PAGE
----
How to be a conscientious cemetourist.
A brief guide to graveyard etiquette.
Cemeteries as destinations are becoming a large part of the Dark Tourism industry. What’s Dark Tourism? Visits to places associated with death and tragedy, including graveyards and haunted places.
Why this growing fascination with death? It’s not new: We’ve always had a morbid curiousity. During the Civil War onlookers picnicked above active battlefields. In the Victorian Era, the Garden Cemetery craze saw graveyards built as parks. And there’s always been money in Dark Tourism. There’s a price to see graves of the famous in Pere LaChaise Cemetery in Paris and Highgate West in London or the Chapel of the Bones made from the bones on monks in Evora Portugal. And graves of the famous, well they’ve always been (excuse the pun) popular haunts.
At the same time our modern cemeteries are becoming more pedestrian: mundane yards full of small flat stones often overtop of ashes. That value we once placed on honoring our dead is fading from our culture as acid rain quickly fades the names white marble stones. As a result, older cemeteries and stones become more rare as they deteriorate, at the same time gaining historic value.
We even have a name: Tapophiles.
A tapophile is someone fascinated with cemeteries. While it may seem morbid to the uninitiated, I don’t see it that way. In childhood, my mother and I would crawl around in the briars of abandoned Kentucky cemeteries looking for ancestors on the stones.
Who are the cemetourists?
It’s hard to stereotype the tapophile. With geneaology having grown (thanks to available internet data) some search out the graves of their recently-discovered ancestors. Some ponder their own mortality and find the graveyard to be cathartic, zen-like realm of peace. Some think it’s creepy and the goth thing-to-do around Halloween. Whatever the reason there’s more of us every day exploring. And its only fair that we all follow ground rules when visiting.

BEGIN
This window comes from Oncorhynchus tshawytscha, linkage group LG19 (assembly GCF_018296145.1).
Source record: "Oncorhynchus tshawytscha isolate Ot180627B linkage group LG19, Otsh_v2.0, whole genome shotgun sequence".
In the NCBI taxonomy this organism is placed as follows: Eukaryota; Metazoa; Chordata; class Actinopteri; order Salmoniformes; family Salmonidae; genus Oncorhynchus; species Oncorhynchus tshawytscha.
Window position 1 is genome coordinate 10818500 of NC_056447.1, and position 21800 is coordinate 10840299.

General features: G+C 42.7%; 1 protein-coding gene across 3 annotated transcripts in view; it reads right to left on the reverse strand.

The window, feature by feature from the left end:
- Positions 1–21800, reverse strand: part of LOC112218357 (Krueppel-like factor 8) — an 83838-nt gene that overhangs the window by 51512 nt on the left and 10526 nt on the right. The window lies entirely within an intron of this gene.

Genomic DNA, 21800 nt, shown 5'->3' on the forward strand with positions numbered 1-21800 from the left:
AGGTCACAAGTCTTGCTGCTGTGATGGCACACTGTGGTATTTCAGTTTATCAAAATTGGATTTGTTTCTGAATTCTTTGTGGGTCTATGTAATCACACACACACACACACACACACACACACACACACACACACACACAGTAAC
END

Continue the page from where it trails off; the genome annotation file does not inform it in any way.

1. Research before you go.
Cemeteries that are still taking reservations often have sites that will clue you in on some good places to visit. Findagrave.com is as other great resource. You can also search a location on Instagram or Google Maps to see what the place has to offer.
2. Respect the dead.
A harmless act like sitting on a monument or doing a rubbing on a tombstone may have harsh consequences. Grave desecration carries a stiff penalty in many states and also has deep moral taboos. Obey the posted rules.
Don’t try to be helpful by righting stones felled by the moles. You can do more damage than good to these fragile rocks. If you really want to help, find out if the current owner or maintainer of the cemetery has a volunteer program or a restoration committee.
3. Respect the living.
While you’ll meet other cemetourists, most of those who visit graveyards and not the curious or those out for a walk, but families of the deceased. Give them the space and quiet they seek. Treat the cemetary as the hollowed grow that it is.
Also be courteous in parking. Try to park in spots where you don’t disrupt the flow of traffic should someone want to get by.
4. Take home a name.
There’s a story on every tombstone. And many times you’ll find more details on the internet. (Remember: it’s not a crime to stalk the dead.) I ran across a tall stone for a husband and wife shaped like a tablet for the ten commandments. He wasn’t buried there, but there were success quotes on his side. She was buried there and on her side among the quotes was one from her that said “Disagree, just for fun”. In my mind that drew up this wonderful relationship of a stodgy husband and a fun-loving, mischievous wife. It roused a series of questions: Why did she die at 43? At 86 was he still alive? Or maybe he remarried and was buried with his second wife leaving this one alone in the ground. So even without doing any research online, I felt I knew this couple, just by the photo I took of the stone. And curiously I later discovered that this woman was a much-loved teacher who taught my sister.
Finding at least one personal story in every cemetery gives that place meaning. It helps you realize it’s not just bones buried there, but people with histories.
Whatever your reason for your morbid curiosity keep it respectful so we tapophiles don’t get a bad name.
More tapophile research:
Dying in America: A history of the American cemetery.
Speak of the Dead: A guide to tombstone symbols.
I sincerely appreciate those who buy me a coffee below to help with the cost of this research.